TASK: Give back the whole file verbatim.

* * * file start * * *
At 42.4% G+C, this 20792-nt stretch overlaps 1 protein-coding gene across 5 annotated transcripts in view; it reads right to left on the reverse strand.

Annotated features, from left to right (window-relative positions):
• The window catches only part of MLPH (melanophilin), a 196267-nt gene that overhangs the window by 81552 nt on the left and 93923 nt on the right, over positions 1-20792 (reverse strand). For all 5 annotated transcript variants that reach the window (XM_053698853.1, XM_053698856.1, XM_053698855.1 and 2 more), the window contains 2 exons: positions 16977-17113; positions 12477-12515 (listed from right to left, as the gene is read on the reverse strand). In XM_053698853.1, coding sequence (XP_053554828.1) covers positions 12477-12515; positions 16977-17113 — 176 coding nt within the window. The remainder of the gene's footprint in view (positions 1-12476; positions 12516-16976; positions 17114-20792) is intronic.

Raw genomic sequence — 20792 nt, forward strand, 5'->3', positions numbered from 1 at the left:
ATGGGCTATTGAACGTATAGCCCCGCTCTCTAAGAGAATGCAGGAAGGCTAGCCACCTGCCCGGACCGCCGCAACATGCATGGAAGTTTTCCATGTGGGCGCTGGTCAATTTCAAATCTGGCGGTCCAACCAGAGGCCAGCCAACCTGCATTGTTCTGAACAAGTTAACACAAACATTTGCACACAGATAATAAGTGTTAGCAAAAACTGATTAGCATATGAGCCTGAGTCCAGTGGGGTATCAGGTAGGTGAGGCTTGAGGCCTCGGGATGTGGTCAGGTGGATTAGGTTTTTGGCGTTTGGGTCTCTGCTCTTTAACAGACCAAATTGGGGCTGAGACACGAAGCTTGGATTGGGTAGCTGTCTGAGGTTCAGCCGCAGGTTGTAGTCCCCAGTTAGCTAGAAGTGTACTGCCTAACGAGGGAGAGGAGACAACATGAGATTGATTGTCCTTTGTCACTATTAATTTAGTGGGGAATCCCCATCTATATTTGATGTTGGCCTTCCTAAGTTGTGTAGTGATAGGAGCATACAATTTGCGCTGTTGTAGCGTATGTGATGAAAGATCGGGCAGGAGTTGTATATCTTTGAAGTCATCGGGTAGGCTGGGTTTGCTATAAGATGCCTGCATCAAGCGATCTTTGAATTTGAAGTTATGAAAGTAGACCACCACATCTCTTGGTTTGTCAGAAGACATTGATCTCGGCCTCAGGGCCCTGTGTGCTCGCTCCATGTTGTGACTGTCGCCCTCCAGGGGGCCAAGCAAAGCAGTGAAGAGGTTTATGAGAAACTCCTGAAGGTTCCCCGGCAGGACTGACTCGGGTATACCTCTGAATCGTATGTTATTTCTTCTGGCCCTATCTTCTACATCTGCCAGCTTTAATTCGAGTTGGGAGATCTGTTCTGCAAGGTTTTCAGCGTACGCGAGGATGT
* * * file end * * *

At 42.4% G+C, this 20792-nt stretch overlaps 1 protein-coding gene across 5 annotated transcripts in view; it reads right to left on the reverse strand.

Annotated features, from left to right (window-relative positions):
• The window catches only part of MLPH (melanophilin), a 196267-nt gene that overhangs the window by 81552 nt on the left and 93923 nt on the right, over positions 1-20792 (reverse strand). For all 5 annotated transcript variants that reach the window (XM_053698853.1, XM_053698856.1, XM_053698855.1 and 2 more), the window contains 2 exons: positions 16977-17113; positions 12477-12515 (listed from right to left, as the gene is read on the reverse strand). In XM_053698853.1, coding sequence (XP_053554828.1) covers positions 12477-12515; positions 16977-17113 — 176 coding nt within the window. The remainder of the gene's footprint in view (positions 1-12476; positions 12516-16976; positions 17114-20792) is intronic.

Raw genomic sequence — 20792 nt, forward strand, 5'->3', positions numbered from 1 at the left:
ATGGGCTATTGAACGTATAGCCCCGCTCTCTAAGAGAATGCAGGAAGGCTAGCCACCTGCCCGGACCGCCGCAACATGCATGGAAGTTTTCCATGTGGGCGCTGGTCAATTTCAAATCTGGCGGTCCAACCAGAGGCCAGCCAACCTGCATTGTTCTGAACAAGTTAACACAAACATTTGCACACAGATAATAAGTGTTAGCAAAAACTGATTAGCATATGAGCCTGAGTCCAGTGGGGTATCAGGTAGGTGAGGCTTGAGGCCTCGGGATGTGGTCAGGTGGATTAGGTTTTTGGCGTTTGGGTCTCTGCTCTTTAACAGACCAAATTGGGGCTGAGACACGAAGCTTGGATTGGGTAGCTGTCTGAGGTTCAGCCGCAGGTTGTAGTCCCCAGTTAGCTAGAAGTGTACTGCCTAACGAGGGAGAGGAGACAACATGAGATTGATTGTCCTTTGTCACTATTAATTTAGTGGGGAATCCCCATCTATATTTGATGTTGGCCTTCCTAAGTTGTGTAGTGATAGGAGCATACAATTTGCGCTGTTGTAGCGTATGTGATGAAAGATCGGGCAGGAGTTGTATATCTTTGAAGTCATCGGGTAGGCTGGGTTTGCTATAAGATGCCTGCATCAAGCGATCTTTGAATTTGAAGTTATGAAAGTAGACCACCACATCTCTTGGTTTGTCAGAAGACATTGATCTCGGCCTCAGGGCCCTGTGTGCTCGCTCCATGTTGTGACTGTCGCCCTCCAGGGGGCCAAGCAAAGCAGTGAAGAGGTTTATGAGAAACTCCTGAAGGTTCCCCGGCAGGACTGACTCGGGTATACCTCTGAATCGTATGTTATTTCTTCTGGCCCTATCTTCTACATCTGCCAGCTTTAATTCGAGTTGGGAGATCTGTTCTGCAAGGTTTTCAGCGTACGCGAGGATGT